Where the Eclipse Was Seen
Try our new interactive eclipse maps. Zoom in and search for accurate eclipse times and visualizations for any location.
Regions seeing, at least, some parts of the eclipse: Europe, South/West Asia, Africa, Much of North America, South America, Pacific, Atlantic, Indian Ocean, Antarctica.
Eclipse Map and Animation
When the Eclipse Happened Worldwide — Timeline
Lunar eclipses can be visible from everywhere on the night side of the Earth, if the sky is clear. From some places the entire eclipse will be visible, while in other areas the Moon will rise or set during the eclipse.
|Event||UTC Time||Time in Washington DC*||Visible in Washington DC|
|Penumbral Eclipse began||Aug 17 at 00:24:22||Aug 16 at 8:24:22 pm||Yes|
|Partial Eclipse began||Aug 17 at 01:21:04||Aug 16 at 9:21:04 pm||Yes|
|Full Eclipse began||Aug 17 at 02:20:18||Aug 16 at 10:20:18 pm||Yes|
|Maximum Eclipse||Aug 17 at 03:08:08||Aug 16 at 11:08:08 pm||Yes|
|Full Eclipse ended||Aug 17 at 03:56:05||Aug 16 at 11:56:05 pm||Yes|
|Partial Eclipse ended||Aug 17 at 04:55:20||Aug 17 at 12:55:20 am||Yes|
|Penumbral Eclipse ended||Aug 17 at 05:51:55||Aug 17 at 1:51:55 am||Yes|
* The Moon was above the horizon during this eclipse, so with good weather conditions in Washington DC, the entire eclipse was visible.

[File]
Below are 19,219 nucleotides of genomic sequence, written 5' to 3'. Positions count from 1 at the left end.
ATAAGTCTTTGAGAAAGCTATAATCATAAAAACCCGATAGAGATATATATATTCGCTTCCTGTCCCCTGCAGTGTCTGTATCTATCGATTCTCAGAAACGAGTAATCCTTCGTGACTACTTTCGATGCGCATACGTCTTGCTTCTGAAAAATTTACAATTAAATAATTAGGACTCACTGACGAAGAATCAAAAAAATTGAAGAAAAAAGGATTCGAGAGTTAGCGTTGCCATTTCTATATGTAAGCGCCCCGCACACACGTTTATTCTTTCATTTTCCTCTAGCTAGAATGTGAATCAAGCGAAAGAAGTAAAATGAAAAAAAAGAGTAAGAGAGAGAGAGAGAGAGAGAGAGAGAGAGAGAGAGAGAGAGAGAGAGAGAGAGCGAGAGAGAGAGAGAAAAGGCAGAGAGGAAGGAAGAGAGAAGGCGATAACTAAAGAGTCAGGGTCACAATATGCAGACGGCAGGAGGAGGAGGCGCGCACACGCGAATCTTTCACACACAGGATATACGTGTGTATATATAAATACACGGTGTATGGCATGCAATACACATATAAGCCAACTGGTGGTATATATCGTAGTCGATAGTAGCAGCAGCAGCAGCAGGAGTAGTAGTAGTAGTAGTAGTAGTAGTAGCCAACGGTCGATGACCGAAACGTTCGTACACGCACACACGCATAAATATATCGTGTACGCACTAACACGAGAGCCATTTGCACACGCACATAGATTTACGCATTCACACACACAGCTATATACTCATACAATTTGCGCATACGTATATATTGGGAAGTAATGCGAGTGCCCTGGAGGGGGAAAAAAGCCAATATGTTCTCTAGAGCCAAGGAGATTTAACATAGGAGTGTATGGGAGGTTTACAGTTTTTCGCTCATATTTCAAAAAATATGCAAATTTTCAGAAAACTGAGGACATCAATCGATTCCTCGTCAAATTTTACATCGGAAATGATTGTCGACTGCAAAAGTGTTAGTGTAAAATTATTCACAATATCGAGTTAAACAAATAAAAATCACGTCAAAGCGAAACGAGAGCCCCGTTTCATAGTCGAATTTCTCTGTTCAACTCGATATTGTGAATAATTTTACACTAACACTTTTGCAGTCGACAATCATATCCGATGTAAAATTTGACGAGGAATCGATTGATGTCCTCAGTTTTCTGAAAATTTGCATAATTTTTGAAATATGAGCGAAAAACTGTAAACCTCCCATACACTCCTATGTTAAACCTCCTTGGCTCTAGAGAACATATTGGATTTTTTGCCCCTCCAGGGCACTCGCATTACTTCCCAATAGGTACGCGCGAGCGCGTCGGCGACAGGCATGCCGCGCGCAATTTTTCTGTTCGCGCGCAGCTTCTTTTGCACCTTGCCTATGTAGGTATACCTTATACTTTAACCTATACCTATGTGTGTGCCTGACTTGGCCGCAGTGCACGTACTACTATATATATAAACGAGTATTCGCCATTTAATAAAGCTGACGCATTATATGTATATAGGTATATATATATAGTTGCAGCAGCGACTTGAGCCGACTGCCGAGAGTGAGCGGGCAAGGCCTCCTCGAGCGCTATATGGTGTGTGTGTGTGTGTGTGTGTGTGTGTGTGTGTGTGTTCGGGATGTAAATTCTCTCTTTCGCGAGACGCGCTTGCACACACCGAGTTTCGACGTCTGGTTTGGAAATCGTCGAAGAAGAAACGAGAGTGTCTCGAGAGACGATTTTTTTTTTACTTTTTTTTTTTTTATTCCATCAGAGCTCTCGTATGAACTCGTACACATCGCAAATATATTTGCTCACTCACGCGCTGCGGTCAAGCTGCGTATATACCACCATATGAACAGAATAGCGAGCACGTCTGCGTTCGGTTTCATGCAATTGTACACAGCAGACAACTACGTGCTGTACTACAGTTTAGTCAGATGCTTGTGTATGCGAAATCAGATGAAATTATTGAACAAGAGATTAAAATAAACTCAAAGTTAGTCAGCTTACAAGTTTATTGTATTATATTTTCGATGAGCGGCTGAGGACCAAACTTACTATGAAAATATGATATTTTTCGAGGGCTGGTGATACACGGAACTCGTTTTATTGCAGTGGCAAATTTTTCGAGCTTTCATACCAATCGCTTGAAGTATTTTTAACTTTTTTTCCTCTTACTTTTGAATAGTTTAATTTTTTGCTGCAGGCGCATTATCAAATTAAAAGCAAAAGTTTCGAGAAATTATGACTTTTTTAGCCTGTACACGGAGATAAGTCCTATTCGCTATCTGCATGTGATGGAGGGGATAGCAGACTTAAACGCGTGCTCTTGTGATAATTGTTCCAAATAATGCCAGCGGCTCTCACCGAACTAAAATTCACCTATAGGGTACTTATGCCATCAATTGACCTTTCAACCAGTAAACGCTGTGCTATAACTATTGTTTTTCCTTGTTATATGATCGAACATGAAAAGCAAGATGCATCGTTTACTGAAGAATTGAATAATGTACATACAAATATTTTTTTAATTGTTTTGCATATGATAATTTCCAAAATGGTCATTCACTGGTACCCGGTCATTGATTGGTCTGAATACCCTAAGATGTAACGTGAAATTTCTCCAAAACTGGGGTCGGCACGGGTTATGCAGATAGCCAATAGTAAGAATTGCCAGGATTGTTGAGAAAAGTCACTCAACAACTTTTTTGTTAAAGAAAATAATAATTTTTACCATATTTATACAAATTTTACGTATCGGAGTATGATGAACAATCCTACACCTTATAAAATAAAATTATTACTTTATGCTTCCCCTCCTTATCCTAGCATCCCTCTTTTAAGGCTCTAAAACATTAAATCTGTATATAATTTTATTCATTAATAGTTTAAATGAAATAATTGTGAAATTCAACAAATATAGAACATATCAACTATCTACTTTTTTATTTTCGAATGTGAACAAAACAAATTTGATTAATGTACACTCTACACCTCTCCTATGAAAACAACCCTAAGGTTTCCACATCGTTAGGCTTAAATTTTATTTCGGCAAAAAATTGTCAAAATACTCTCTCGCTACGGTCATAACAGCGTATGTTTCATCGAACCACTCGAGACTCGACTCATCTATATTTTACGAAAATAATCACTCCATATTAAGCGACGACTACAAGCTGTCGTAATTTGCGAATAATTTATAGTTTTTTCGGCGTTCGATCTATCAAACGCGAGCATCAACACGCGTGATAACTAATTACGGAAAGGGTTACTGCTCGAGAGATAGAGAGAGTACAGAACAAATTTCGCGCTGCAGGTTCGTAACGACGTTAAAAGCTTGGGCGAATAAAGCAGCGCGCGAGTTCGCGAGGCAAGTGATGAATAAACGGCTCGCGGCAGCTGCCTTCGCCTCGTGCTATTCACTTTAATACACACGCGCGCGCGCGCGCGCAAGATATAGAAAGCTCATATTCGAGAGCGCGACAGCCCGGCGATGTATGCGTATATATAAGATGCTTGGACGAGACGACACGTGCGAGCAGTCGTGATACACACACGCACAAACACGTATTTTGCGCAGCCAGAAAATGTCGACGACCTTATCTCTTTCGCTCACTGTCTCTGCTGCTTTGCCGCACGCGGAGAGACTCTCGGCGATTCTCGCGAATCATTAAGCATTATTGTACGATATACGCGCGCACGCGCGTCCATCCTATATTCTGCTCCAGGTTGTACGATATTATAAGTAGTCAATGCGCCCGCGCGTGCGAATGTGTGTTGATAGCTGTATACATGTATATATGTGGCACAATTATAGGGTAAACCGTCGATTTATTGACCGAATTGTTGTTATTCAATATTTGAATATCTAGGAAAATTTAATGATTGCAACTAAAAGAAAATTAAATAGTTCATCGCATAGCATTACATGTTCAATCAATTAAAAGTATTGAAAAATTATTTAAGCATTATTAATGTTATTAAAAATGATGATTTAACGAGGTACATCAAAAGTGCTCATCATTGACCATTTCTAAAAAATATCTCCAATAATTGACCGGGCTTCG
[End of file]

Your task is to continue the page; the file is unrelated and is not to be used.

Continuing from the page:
Quick Facts About This Eclipse
|Magnitude||1.598||Fraction of the Moon’s diameter covered by Earth’s umbra|
|Obscuration||100.0%||Percentage of the Moon's area covered by Earth's umbra|
|Penumbral magnitude||2.571||Fraction of the Moon's diameter covered by Earth's penumbra|
|Overall duration||5 hours, 28 minutes||Period between the beginning and end of all eclipse phases|
|Duration of totality||1 hour, 36 minutes||Period between the beginning and end of the total phase|
|Duration of partial phases||1 hour, 58 minutes||Combined period of both partial phases|
|Duration of penumbral phases||1 hour, 53 minutes||Combined period of both penumbral phases|
An Eclipse Never Comes Alone!
A solar eclipse always occurs about two weeks before or after a lunar eclipse.
Usually, there are two eclipses in a row, but other times, there are three during the same eclipse season.
This is the first eclipse this season.
Second eclipse this season: August 31, 1989 — Partial Solar Eclipse